Louis Stevenson follows the life of the mild-mannered Dr.
Jekyll and his frightening alter ego Mr. Hyde. The story
discusses the duality in all of us, and the continuous
struggle between good and evil that we confront every day.
- Emma by Jane Austen
This romantic story by Jane Austen follows Emma Woodhouse
through life's trials and tribulations -- and eventually
follows her to the love of her life, her brother-like
neighbor. As a matchmaker, Emma is clueless, but as a
heroine she is endearing and the love story is a
- The Eustace Diamonds by Anthony Trollope
First published in 1781, The Eustace Diamonds is the
third novel in Anthony Trollope's Palliser series, written
with his trademark wit. A beautiful young widow schemes to
keep her husband's family heirloom jewelry after his death.
- Germinie Lacerteux by the Goncourt brothers,
Edmond Louis Antoine Huot De Goncourt, Jules Alfred Huot De
The Goncourt brothers' Germinie Lacerteux follows the
life of a poor servant girl who steals from her employers to
fund after-hours trysts. Published in 1864, it is a study of
working class life, considered to be part of early French
Realism, and cited by many to be their most lasting novel.
- Hard Times by Charles Dickens
Always concerned with issues of class and social injustice,
Dickens shows in Hard Times, written in 1854, a
broader concern with the philosophies and economic movements
which underlie those issues, using three parallel storylines
to illustrate a society in which fact and reason are prized
- Jane Eyre by Charlotte Brontë
Charlotte Brontë's classic Gothic novel featuring the
orphaned heroine, Jane Eyre, and her position as a governess
at Thornfield Hall. Her forbidden love for Mr. Rochester
nearly ends in fire and blindness, but triumphs in the end.
Beneath the love story is Jane's search for a richer life
than is traditionally offered to women in Victorian society.
- Lady Audley's Secret by Mary Elizabeth Braddon
Mary Elizabeth Braddon's novel about a Victorian wife and
mother was first published in 1861. Lady Audley, formerly
Lucy Graham, seems like the perfect new wife for Sir Audley.
The secrets in Lady Audley's past, however, set her apart
from the traditional Victorian woman -- she is a violent
criminal who has not only attempted to commit murder, but
abandoned her children and kept up a respectable façade in
- Middlemarch by George Eliot
Published by Mary Ann Evans under the pseudonym George
Eliot, Middlemarch is widely considered one of the
best Victorian-era novels. The central character, Dorothea
Brooke, marries a clergyman she believes will improve her
life and breadth of knowledge, but is unhappy and falls in
love with his cousin. Upon her husband's death, she inherits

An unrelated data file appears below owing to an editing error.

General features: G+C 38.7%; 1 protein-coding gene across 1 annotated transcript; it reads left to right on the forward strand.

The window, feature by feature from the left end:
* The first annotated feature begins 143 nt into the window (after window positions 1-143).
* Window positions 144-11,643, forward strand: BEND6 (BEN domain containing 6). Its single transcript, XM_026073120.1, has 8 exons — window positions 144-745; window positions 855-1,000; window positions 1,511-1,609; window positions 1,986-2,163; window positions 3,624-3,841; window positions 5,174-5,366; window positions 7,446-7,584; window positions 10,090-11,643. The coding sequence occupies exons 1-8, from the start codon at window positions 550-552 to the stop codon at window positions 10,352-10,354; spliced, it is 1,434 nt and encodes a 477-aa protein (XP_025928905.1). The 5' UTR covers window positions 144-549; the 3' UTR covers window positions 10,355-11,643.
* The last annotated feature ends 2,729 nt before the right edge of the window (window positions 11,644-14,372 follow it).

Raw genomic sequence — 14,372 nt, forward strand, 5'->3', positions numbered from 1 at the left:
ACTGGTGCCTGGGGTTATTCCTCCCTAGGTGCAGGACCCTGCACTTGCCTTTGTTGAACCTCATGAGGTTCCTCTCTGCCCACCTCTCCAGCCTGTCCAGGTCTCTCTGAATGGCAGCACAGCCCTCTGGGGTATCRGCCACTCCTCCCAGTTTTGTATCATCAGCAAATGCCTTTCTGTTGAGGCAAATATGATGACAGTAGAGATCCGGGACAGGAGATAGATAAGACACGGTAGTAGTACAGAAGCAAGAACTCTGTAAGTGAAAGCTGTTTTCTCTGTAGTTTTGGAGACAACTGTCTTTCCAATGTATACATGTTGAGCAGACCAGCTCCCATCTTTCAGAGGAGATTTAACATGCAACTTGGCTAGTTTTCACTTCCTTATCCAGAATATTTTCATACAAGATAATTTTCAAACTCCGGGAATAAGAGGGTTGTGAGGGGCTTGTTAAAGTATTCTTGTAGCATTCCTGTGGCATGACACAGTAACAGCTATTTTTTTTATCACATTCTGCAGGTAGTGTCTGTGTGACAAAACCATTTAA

his large fortune, but discovers that she must give it up if
she wishes to marry his cousin. In the end, she chooses love
over money and lives out her life in marital bliss.
- Northanger Abbey by Jane Austen
Published in 1817, after Jane Austen's death, Northanger
Abbey is a story involving the young, love-struck
Catherine Morland and her family friends. The tale revolves
around her increasing admiration for Mr. Henry Tilney and
the unwelcome advances she receives from John Thorpe. In the
end, it is Catherine's visit to the Tilney's home,
Northanger Abbey that seals her fate and brings about her
marriage to her love, Mr. Tilney.
- Rebecca by Daphne du Maurier
Rebecca follows the life of Mrs. de Winter, the
second wife of Maximilian de Winter, and the effects that
their marriage has on the people surrounding them. Mr. de
Winter's first wife, Rebecca, was adored by the household
staff, especially the housekeeper Mrs. Danvers, who is
fiercely loyal to Rebecca's memory. In a tragic series of
events, the new Mrs. de Winter is nearly ruined socially and
physically, until the truth about Rebecca's tragic death is
- Sense and Sensibility by Jane Austen
First published in 1811, Jane Austen's classic novel has
been loved by readers since its release. The plot focuses on
three sisters and their mother, recently having lost their
father, and the trials and tribulations they face while
trying to move on after his death. In the end, Marianne
(representing sensibility) and Elinor (as sense), the eldest
sisters, find love and happiness through marriage after
failed attempts and heartbreak.
- Shirley by Charlotte Brontë
Charlotte Brontë's follow-up to Jane Eyre is part
social commentary, part love story. Shirley tells the story
of contrasting characters Shirley and Caroline, and the men
they love, set against a background of economic and
- Snow White
Snow White is the classic fairy tale that has been
rewritten and adapted over and over. A beautiful young
maiden is plagued by her evil stepmother and finds refuge in
the forest amongst seven dwarves. She is tempted to eat
poison apples and (in some versions) has her dress tightened
until she passes out, but in the end Snow White finds true
love with her Prince and lives happily ever after.
- The Turn of the Screw by Henry James
In this chilling story, a governess begins to suspect there
are sinister forces at work in the house, endangering her
two young charges.
- Villette by Charlotte Brontë
Villette, published in 1853, is Charlotte Brontë's
last and most autobiographical novel. Left alone by a family
tragedy, Lucy Snowe becomes a teacher in an all-girls
school, where she must learn to manage both her students and
her own unfamiliar emotions.
- The Woman in White by Wilkie Collins
Wilkie Collins could be considered the father of suspense
fiction. In this gripping Victorian mystery, readers are
faced with secrets, mistaken identities, surprise
revelations, amnesia, locked rooms and locked asylums, and
an unorthodox villain, as its likeable young heroine
searches for answers.
- Wuthering Heights by Emily Brontë
Wuthering Heights was Emily Brontë's only novel,
published in 1847. Through the narration of the story line
from a dying man to his housekeeper, Brontë's novel tells
the tale of Catherine and Heathcliff, their all-encompassing
love for one another, and how this unresolved passion
eventually destroys them both.
Unless otherwise stated, this discussion guide is reprinted with the permission of Washington Square Press.
Any page references refer to a USA edition of the book, usually the trade paperback version, and may vary in other editions.